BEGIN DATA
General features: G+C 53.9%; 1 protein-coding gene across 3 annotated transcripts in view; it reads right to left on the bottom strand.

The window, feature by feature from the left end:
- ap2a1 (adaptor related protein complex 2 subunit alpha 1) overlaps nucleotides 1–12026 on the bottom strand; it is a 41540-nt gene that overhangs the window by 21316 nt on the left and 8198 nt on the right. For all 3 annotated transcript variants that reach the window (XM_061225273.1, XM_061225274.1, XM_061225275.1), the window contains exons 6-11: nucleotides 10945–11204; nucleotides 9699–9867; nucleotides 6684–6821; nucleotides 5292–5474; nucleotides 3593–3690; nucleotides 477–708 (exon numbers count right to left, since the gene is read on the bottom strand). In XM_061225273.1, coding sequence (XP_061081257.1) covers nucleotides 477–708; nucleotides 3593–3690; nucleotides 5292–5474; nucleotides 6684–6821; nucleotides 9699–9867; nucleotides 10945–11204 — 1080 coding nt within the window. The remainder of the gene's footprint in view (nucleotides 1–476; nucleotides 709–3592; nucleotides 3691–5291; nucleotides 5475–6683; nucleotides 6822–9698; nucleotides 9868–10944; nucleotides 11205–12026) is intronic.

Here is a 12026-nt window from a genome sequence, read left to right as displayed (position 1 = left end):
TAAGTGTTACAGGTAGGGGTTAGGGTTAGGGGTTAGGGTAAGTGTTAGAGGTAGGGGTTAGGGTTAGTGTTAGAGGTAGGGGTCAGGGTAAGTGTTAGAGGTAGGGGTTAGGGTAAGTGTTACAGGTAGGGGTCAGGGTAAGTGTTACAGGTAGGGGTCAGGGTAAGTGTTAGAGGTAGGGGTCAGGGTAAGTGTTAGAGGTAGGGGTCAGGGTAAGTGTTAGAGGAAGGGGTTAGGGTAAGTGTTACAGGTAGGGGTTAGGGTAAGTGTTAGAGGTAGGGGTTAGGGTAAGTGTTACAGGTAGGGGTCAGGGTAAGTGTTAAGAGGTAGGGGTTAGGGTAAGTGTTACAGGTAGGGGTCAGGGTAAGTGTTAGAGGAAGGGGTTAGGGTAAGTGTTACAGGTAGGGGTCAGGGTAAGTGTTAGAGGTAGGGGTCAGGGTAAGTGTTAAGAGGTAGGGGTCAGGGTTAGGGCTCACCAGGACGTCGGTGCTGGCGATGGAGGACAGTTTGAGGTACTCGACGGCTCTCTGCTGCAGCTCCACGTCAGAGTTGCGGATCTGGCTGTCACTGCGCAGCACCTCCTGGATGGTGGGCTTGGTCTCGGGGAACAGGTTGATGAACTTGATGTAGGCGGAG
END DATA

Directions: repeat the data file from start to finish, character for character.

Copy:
General features: G+C 53.9%; 1 protein-coding gene across 3 annotated transcripts in view; it reads right to left on the bottom strand.

The window, feature by feature from the left end:
- ap2a1 (adaptor related protein complex 2 subunit alpha 1) overlaps nucleotides 1–12026 on the bottom strand; it is a 41540-nt gene that overhangs the window by 21316 nt on the left and 8198 nt on the right. For all 3 annotated transcript variants that reach the window (XM_061225273.1, XM_061225274.1, XM_061225275.1), the window contains exons 6-11: nucleotides 10945–11204; nucleotides 9699–9867; nucleotides 6684–6821; nucleotides 5292–5474; nucleotides 3593–3690; nucleotides 477–708 (exon numbers count right to left, since the gene is read on the bottom strand). In XM_061225273.1, coding sequence (XP_061081257.1) covers nucleotides 477–708; nucleotides 3593–3690; nucleotides 5292–5474; nucleotides 6684–6821; nucleotides 9699–9867; nucleotides 10945–11204 — 1080 coding nt within the window. The remainder of the gene's footprint in view (nucleotides 1–476; nucleotides 709–3592; nucleotides 3691–5291; nucleotides 5475–6683; nucleotides 6822–9698; nucleotides 9868–10944; nucleotides 11205–12026) is intronic.

Here is a 12026-nt window from a genome sequence, read left to right as displayed (position 1 = left end):
TAAGTGTTACAGGTAGGGGTTAGGGTTAGGGGTTAGGGTAAGTGTTAGAGGTAGGGGTTAGGGTTAGTGTTAGAGGTAGGGGTCAGGGTAAGTGTTAGAGGTAGGGGTTAGGGTAAGTGTTACAGGTAGGGGTCAGGGTAAGTGTTACAGGTAGGGGTCAGGGTAAGTGTTAGAGGTAGGGGTCAGGGTAAGTGTTAGAGGTAGGGGTCAGGGTAAGTGTTAGAGGAAGGGGTTAGGGTAAGTGTTACAGGTAGGGGTTAGGGTAAGTGTTAGAGGTAGGGGTTAGGGTAAGTGTTACAGGTAGGGGTCAGGGTAAGTGTTAAGAGGTAGGGGTTAGGGTAAGTGTTACAGGTAGGGGTCAGGGTAAGTGTTAGAGGAAGGGGTTAGGGTAAGTGTTACAGGTAGGGGTCAGGGTAAGTGTTAGAGGTAGGGGTCAGGGTAAGTGTTAAGAGGTAGGGGTCAGGGTTAGGGCTCACCAGGACGTCGGTGCTGGCGATGGAGGACAGTTTGAGGTACTCGACGGCTCTCTGCTGCAGCTCCACGTCAGAGTTGCGGATCTGGCTGTCACTGCGCAGCACCTCCTGGATGGTGGGCTTGGTCTCGGGGAACAGGTTGATGAACTTGATGTAGGCGGAG